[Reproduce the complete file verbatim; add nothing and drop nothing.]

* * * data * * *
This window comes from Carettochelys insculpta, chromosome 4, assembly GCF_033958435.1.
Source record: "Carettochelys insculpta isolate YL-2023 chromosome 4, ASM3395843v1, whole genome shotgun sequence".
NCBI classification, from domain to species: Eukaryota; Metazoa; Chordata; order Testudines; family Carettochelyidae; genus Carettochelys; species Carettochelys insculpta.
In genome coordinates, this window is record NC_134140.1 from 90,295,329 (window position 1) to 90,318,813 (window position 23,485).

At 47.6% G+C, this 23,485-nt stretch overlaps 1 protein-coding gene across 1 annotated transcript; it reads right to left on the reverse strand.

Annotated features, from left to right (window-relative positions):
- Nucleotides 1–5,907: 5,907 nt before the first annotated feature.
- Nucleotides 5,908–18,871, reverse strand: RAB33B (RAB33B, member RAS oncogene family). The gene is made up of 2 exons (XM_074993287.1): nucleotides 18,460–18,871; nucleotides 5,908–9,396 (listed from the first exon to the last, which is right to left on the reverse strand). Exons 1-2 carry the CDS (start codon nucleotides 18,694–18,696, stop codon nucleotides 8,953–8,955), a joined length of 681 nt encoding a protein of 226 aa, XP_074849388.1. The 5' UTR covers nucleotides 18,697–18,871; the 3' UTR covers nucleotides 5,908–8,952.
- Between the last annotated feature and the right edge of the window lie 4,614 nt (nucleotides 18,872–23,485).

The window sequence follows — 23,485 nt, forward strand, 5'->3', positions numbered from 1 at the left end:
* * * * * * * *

This window comes from Carettochelys insculpta, chromosome 4, assembly GCF_033958435.1.
Source record: "Carettochelys insculpta isolate YL-2023 chromosome 4, ASM3395843v1, whole genome shotgun sequence".
NCBI classification, from domain to species: Eukaryota; Metazoa; Chordata; order Testudines; family Carettochelyidae; genus Carettochelys; species Carettochelys insculpta.
In genome coordinates, this window is record NC_134140.1 from 90,295,329 (window position 1) to 90,318,813 (window position 23,485).

At 47.6% G+C, this 23,485-nt stretch overlaps 1 protein-coding gene across 1 annotated transcript; it reads right to left on the reverse strand.

Annotated features, from left to right (window-relative positions):
- Nucleotides 1–5,907: 5,907 nt before the first annotated feature.
- Nucleotides 5,908–18,871, reverse strand: RAB33B (RAB33B, member RAS oncogene family). The gene is made up of 2 exons (XM_074993287.1): nucleotides 18,460–18,871; nucleotides 5,908–9,396 (listed from the first exon to the last, which is right to left on the reverse strand). Exons 1-2 carry the CDS (start codon nucleotides 18,694–18,696, stop codon nucleotides 8,953–8,955), a joined length of 681 nt encoding a protein of 226 aa, XP_074849388.1. The 5' UTR covers nucleotides 18,697–18,871; the 3' UTR covers nucleotides 5,908–8,952.
- Between the last annotated feature and the right edge of the window lie 4,614 nt (nucleotides 18,872–23,485).

The window sequence follows — 23,485 nt, forward strand, 5'->3', positions numbered from 1 at the left end: